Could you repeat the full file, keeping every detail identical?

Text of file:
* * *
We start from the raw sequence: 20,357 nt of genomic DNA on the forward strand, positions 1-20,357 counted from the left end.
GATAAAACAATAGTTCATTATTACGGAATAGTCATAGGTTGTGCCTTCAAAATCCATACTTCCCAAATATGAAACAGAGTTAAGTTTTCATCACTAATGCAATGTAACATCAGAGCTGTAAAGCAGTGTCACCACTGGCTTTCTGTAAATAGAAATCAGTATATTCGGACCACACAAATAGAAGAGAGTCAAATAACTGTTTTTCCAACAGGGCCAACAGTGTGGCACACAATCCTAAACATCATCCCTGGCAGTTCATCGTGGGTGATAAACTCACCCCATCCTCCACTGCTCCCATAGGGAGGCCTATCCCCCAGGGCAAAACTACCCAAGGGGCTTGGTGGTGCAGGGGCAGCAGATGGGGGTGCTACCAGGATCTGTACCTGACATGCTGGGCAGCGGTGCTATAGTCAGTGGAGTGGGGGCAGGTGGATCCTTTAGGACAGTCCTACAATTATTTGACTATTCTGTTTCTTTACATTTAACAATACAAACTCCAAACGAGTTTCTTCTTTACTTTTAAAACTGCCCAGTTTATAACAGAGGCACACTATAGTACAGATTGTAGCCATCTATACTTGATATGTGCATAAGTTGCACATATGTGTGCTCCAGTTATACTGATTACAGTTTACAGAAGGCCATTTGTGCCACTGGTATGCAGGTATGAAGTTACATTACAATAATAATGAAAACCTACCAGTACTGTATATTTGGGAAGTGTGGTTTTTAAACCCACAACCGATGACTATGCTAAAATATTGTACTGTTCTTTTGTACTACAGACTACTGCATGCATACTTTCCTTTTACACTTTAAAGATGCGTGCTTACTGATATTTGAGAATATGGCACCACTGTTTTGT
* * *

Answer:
We start from the raw sequence: 20,357 nt of genomic DNA on the forward strand, positions 1-20,357 counted from the left end.
GATAAAACAATAGTTCATTATTACGGAATAGTCATAGGTTGTGCCTTCAAAATCCATACTTCCCAAATATGAAACAGAGTTAAGTTTTCATCACTAATGCAATGTAACATCAGAGCTGTAAAGCAGTGTCACCACTGGCTTTCTGTAAATAGAAATCAGTATATTCGGACCACACAAATAGAAGAGAGTCAAATAACTGTTTTTCCAACAGGGCCAACAGTGTGGCACACAATCCTAAACATCATCCCTGGCAGTTCATCGTGGGTGATAAACTCACCCCATCCTCCACTGCTCCCATAGGGAGGCCTATCCCCCAGGGCAAAACTACCCAAGGGGCTTGGTGGTGCAGGGGCAGCAGATGGGGGTGCTACCAGGATCTGTACCTGACATGCTGGGCAGCGGTGCTATAGTCAGTGGAGTGGGGGCAGGTGGATCCTTTAGGACAGTCCTACAATTATTTGACTATTCTGTTTCTTTACATTTAACAATACAAACTCCAAACGAGTTTCTTCTTTACTTTTAAAACTGCCCAGTTTATAACAGAGGCACACTATAGTACAGATTGTAGCCATCTATACTTGATATGTGCATAAGTTGCACATATGTGTGCTCCAGTTATACTGATTACAGTTTACAGAAGGCCATTTGTGCCACTGGTATGCAGGTATGAAGTTACATTACAATAATAATGAAAACCTACCAGTACTGTATATTTGGGAAGTGTGGTTTTTAAACCCACAACCGATGACTATGCTAAAATATTGTACTGTTCTTTTGTACTACAGACTACTGCATGCATACTTTCCTTTTACACTTTAAAGATGCGTGCTTACTGATATTTGAGAATATGGCACCACTGTTTTGT